Why is there no British “Google”?

Filed under: Innovation,Policy — lenand @ 10:13 am
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James Clark, an MBA from the Cass Business school, reported his research to the Conservative Technology Forum earlier this week. It was well researched, producing evidence, not just anecdote. First of all he smoked out two red herrings

  1.  British culture is unsuited to entrepreneurs.
  2.  Shortage of money for start-ups.

By looking at a the historical background of start-ups in the USA the was able to identify four drivers that we don’t get right in the UK. Not only that, he gave some recommendations for policy consideration.

  1. Culture:  Some aspects of our culture can act as “inhibitors”.  Policy should focus on enhancing cultural “activators”
  2.  Knowledge and Experience: Not enough of the “right” kind of knowledge.  Policy should utilise local resources (people and industrial) whilst reducing barriers to importing talent
  3. Finance: Financing gaps at crucial growth stages. Policy should target funding gaps and incentivise investment, but not crowd out private activity
  4. Networks: Networks are stratified and information is poorly distributed Policy should target basic levels of information sharing and create “shared spaces” for start-ups.

The probing questions after the presentation were answered with great authority. Quarkside raised the issue of the difficulties of innovative SMEs  getting close to any procurement action in central government. The culture is wrong. But a noble Lord promised to take up the issue at ministerial levels. Let’s see how it progresses.  Maybe Liam Maxwell, supremo for ICT Innovation in the Cabinet Office, can make a difference.


PASC 7: Procurement = Parson’s Egg

The seventh of the Public Administration Select Committee (PASC) 12 questions, asks:

7. How well do current procurement policies and practices work?

The evidence is mixed. Sometimes they do. Sometimes they don’t. Most local authority projects work to budget and many are delivered on time. The headline problem is the failure of big projects. There’s an adequate OGC Gateway process. It just isn’t followed, or improperly understood. If private sector projects are aware of a great risk of failure, they will often cancel projects on behalf of the shareholders.

Good programme management, and all that it entails, is the missing ingredient. The best programmes integrate the work of clients and suppliers in a working partnership. They have common goals and clear leadership. There is clarity of governance and accountability.

Complete outsourcing is a recipe for rip-offs. The client must have matching skills or employ an independent programme management consultant.


PASC 12: Look at corruption

Filed under: Governance,People,Policy,Politics,Process,Risk — lenand @ 11:07 am
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12 questions have been posed by the Public Administration Select Committee (PASC).  Here is the first, which shall be the last:

No 12.  How well does the UK compare to other countries with regard to government procurement and application of IT systems?

Quarkside believes that the relative performance of government procurement is closely linked to Transparency International’s corruption league table. In 2010 the UK was in 20th position. It would be interesting to compare procurement performance with competitor countries that rank higher, such as Japan, Germany, Scandinavia. The USA is ranked 22nd, but the sampling errors probably make them equivalent.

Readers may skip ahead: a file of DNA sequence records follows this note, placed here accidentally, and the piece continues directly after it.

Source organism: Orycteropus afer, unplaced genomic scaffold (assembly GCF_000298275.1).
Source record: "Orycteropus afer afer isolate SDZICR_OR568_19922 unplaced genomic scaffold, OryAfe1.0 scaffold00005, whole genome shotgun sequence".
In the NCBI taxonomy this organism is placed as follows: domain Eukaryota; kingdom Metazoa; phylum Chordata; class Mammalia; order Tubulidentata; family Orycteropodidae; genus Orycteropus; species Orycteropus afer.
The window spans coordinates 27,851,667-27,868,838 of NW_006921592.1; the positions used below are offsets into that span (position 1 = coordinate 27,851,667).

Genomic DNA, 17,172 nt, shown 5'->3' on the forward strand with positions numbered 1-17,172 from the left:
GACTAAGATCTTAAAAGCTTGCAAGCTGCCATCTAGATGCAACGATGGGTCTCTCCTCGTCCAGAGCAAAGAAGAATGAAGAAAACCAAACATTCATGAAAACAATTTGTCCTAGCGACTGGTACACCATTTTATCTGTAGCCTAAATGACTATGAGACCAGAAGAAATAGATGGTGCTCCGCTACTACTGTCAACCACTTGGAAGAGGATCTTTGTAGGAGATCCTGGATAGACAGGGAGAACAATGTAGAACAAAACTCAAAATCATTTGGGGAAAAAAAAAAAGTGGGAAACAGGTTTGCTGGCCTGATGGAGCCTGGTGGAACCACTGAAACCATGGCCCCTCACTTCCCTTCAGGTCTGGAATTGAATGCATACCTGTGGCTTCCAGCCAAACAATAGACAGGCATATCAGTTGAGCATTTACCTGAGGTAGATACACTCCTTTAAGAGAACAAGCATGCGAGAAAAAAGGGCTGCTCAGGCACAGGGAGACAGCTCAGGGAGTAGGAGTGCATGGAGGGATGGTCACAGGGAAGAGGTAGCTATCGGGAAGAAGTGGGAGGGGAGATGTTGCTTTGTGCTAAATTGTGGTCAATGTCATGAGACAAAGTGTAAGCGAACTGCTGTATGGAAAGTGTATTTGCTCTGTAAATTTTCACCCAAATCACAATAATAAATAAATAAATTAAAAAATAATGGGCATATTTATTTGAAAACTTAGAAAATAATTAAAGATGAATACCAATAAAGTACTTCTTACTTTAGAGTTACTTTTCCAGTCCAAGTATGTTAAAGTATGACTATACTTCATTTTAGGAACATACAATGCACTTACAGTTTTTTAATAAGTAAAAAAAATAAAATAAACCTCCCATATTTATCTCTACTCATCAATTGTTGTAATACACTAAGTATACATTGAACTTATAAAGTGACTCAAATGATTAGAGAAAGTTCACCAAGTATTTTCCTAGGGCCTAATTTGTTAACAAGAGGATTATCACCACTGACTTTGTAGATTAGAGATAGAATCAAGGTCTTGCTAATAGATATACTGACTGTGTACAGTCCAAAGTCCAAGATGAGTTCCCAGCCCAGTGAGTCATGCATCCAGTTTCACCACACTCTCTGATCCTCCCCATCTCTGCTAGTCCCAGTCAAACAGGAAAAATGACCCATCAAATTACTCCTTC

The UK has a history of failed IT procurements. Most have not exposed their risk registers and provided the transparency that could have prevented the wastage of public resources. For more background see Quarkside’s blog on the “Risk Revolution. Catastrophe Killer.” Questioning people at every level in an organsation about perceived levels of corruption might produce some interesting results.

Countries lower down the corruption table frequently have a cosy relationship between suppliers and politicians. Selection procedures favour the big suppliers, who have to increase costs to pay for lavish levels of hospitality and inflated ‘consideration’ payments. There’s a message about avoiding such behaviour in the UK. It may mean employing people with the appropriate skills directly and not relying entirely on external consultants. Whilst working abroad, I heard a supplier say that he proposed an expensive database management system above a free one “because they can’t mark up free software”. He implied that there is more benefit to public ‘servants’ if contract costs are higher.

Corruption lies in the cultural sub-dimension of ‘People’ in the Quarkside seven dimension information governance model (7DIG).  The acceptance of favours is only part of the problem; it is also the treatment of those who expose potentially corrupt behaviour. Whistleblowers invariably lose out from any attempt to expose questionable practice.

Application of IT systems is the third thing to consider, AFTER confirming the service requirements and establishing the governance. Initial adoption of packages based on other countries systems, laws and culture is doomed to repeat the mistakes of recent procurements. To repeat Quarkside philosophy:

  1. Process: What is needed?
  2. Governance: How is it controlled?
  3. Technology: How is it to be done?

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